Picromerus bidens is a heteropteran bug in the family Pentatomidae and late instar nymphs and adults are generalist predators on insect larvae. Larvae of Lepidoptera and the beetle family Chrysomelidae are eaten most frequently but other insects are also caught (Southwood & Leston 1959; Stehlik 1987). It is a stalking predator and during the experiments no individual was observed to fly. They kill and feed on their prey by inserting the rostrum through the cuticle of larvae and sucking out the internal tissues, which may take several hours. The individuals that were used in the experiment were collected in the Stockholm area during early September.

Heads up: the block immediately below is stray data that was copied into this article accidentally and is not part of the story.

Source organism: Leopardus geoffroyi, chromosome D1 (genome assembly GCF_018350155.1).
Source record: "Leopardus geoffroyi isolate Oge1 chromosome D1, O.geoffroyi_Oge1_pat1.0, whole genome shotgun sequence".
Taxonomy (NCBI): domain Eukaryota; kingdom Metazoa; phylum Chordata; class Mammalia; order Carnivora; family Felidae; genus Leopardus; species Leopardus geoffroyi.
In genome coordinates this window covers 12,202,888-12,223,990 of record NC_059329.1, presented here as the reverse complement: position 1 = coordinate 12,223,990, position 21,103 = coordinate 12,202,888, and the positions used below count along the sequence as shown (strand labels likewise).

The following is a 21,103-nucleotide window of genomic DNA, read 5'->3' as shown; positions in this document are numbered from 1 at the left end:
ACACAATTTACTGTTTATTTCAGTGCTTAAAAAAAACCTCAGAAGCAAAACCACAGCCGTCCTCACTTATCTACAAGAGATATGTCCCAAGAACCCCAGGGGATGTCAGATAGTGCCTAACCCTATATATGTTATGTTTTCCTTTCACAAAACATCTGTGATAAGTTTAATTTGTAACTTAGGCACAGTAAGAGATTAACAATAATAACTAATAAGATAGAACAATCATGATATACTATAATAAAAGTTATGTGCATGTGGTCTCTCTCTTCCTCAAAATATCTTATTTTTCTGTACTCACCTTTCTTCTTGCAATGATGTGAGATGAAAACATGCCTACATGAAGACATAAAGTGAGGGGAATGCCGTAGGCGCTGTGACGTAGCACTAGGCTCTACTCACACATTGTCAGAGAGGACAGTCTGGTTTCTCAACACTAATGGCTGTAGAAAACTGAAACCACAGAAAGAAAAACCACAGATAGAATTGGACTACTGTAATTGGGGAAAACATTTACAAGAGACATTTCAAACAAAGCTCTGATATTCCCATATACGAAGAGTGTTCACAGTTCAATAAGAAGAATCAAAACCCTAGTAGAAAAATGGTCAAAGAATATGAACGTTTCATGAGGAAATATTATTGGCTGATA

Ten field-collected P. aegeria females were allowed to oviposit together in one cage in the laboratory. Over 10 days, eggs were collected on a daily basis and on the day of hatching larvae were put in pairs in plastic jars where the grass Dactylis glomerata was cultured. The jars were split between two daylength treatments, 16 h light: 8 h dark, or, 19 h light: 5 h dark, in incubators set a temperature of 17 °C (hereafter referred to as 16 h and 19 h daylengths). The 16 h daylength induces slow growth during the third instar while the 19 h daylength induces direct development and fast growth in all instars (Nylin et al. 1989 and this study). These two groups of larvae were used in the predator experiment. In addition, 10 individuals in each treatment were reared individually during the entire larval period to quantify differences in growth rates. These larvae were weighed at days 0, 5 and 10 of development, and after day 10 they were weighed every day.